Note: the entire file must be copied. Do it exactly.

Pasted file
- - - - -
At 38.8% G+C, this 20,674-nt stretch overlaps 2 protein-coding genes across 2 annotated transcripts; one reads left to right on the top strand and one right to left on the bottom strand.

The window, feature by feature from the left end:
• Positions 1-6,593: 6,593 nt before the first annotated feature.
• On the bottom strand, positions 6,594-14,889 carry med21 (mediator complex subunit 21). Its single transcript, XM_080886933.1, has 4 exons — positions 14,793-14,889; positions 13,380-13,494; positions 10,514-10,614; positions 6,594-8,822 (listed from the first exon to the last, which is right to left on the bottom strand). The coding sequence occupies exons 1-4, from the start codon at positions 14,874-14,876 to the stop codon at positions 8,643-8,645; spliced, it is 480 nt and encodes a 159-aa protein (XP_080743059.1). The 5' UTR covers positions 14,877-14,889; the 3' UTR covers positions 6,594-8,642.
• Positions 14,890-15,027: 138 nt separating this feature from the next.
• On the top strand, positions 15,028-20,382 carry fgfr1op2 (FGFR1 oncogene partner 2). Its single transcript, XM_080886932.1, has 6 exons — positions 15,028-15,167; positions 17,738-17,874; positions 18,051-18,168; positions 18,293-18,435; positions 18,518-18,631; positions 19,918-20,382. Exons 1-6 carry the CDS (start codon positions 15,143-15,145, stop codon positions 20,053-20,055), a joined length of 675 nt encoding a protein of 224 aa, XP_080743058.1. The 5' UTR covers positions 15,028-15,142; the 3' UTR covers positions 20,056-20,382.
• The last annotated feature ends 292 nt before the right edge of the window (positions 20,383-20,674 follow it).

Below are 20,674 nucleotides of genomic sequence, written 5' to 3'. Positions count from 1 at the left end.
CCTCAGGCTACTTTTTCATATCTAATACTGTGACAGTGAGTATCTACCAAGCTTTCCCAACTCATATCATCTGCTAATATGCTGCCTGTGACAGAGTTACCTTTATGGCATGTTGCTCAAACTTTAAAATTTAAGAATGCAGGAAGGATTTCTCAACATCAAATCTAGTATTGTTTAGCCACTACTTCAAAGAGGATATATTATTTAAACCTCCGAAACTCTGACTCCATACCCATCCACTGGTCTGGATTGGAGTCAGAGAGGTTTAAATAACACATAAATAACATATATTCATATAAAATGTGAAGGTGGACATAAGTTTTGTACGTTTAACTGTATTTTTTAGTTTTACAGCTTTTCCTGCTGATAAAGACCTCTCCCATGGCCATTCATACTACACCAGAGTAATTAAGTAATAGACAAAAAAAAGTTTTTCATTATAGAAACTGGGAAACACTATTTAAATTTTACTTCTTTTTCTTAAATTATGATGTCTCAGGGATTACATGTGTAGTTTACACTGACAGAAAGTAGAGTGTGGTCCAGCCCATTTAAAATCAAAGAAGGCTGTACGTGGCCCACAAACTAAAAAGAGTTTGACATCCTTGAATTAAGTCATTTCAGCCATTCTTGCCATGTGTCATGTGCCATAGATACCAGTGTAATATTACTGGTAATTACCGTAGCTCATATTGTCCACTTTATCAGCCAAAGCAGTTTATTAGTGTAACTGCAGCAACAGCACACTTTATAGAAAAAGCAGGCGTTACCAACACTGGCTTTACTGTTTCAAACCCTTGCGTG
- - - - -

At 38.8% G+C, this 20,674-nt stretch overlaps 2 protein-coding genes across 2 annotated transcripts; one reads left to right on the top strand and one right to left on the bottom strand.

The window, feature by feature from the left end:
• Positions 1-6,593: 6,593 nt before the first annotated feature.
• On the bottom strand, positions 6,594-14,889 carry med21 (mediator complex subunit 21). Its single transcript, XM_080886933.1, has 4 exons — positions 14,793-14,889; positions 13,380-13,494; positions 10,514-10,614; positions 6,594-8,822 (listed from the first exon to the last, which is right to left on the bottom strand). The coding sequence occupies exons 1-4, from the start codon at positions 14,874-14,876 to the stop codon at positions 8,643-8,645; spliced, it is 480 nt and encodes a 159-aa protein (XP_080743059.1). The 5' UTR covers positions 14,877-14,889; the 3' UTR covers positions 6,594-8,642.
• Positions 14,890-15,027: 138 nt separating this feature from the next.
• On the top strand, positions 15,028-20,382 carry fgfr1op2 (FGFR1 oncogene partner 2). Its single transcript, XM_080886932.1, has 6 exons — positions 15,028-15,167; positions 17,738-17,874; positions 18,051-18,168; positions 18,293-18,435; positions 18,518-18,631; positions 19,918-20,382. Exons 1-6 carry the CDS (start codon positions 15,143-15,145, stop codon positions 20,053-20,055), a joined length of 675 nt encoding a protein of 224 aa, XP_080743058.1. The 5' UTR covers positions 15,028-15,142; the 3' UTR covers positions 20,056-20,382.
• The last annotated feature ends 292 nt before the right edge of the window (positions 20,383-20,674 follow it).

Below are 20,674 nucleotides of genomic sequence, written 5' to 3'. Positions count from 1 at the left end.
CCTCAGGCTACTTTTTCATATCTAATACTGTGACAGTGAGTATCTACCAAGCTTTCCCAACTCATATCATCTGCTAATATGCTGCCTGTGACAGAGTTACCTTTATGGCATGTTGCTCAAACTTTAAAATTTAAGAATGCAGGAAGGATTTCTCAACATCAAATCTAGTATTGTTTAGCCACTACTTCAAAGAGGATATATTATTTAAACCTCCGAAACTCTGACTCCATACCCATCCACTGGTCTGGATTGGAGTCAGAGAGGTTTAAATAACACATAAATAACATATATTCATATAAAATGTGAAGGTGGACATAAGTTTTGTACGTTTAACTGTATTTTTTAGTTTTACAGCTTTTCCTGCTGATAAAGACCTCTCCCATGGCCATTCATACTACACCAGAGTAATTAAGTAATAGACAAAAAAAAGTTTTTCATTATAGAAACTGGGAAACACTATTTAAATTTTACTTCTTTTTCTTAAATTATGATGTCTCAGGGATTACATGTGTAGTTTACACTGACAGAAAGTAGAGTGTGGTCCAGCCCATTTAAAATCAAAGAAGGCTGTACGTGGCCCACAAACTAAAAAGAGTTTGACATCCTTGAATTAAGTCATTTCAGCCATTCTTGCCATGTGTCATGTGCCATAGATACCAGTGTAATATTACTGGTAATTACCGTAGCTCATATTGTCCACTTTATCAGCCAAAGCAGTTTATTAGTGTAACTGCAGCAACAGCACACTTTATAGAAAAAGCAGGCGTTACCAACACTGGCTTTACTGTTTCAAACCCTTGCGTG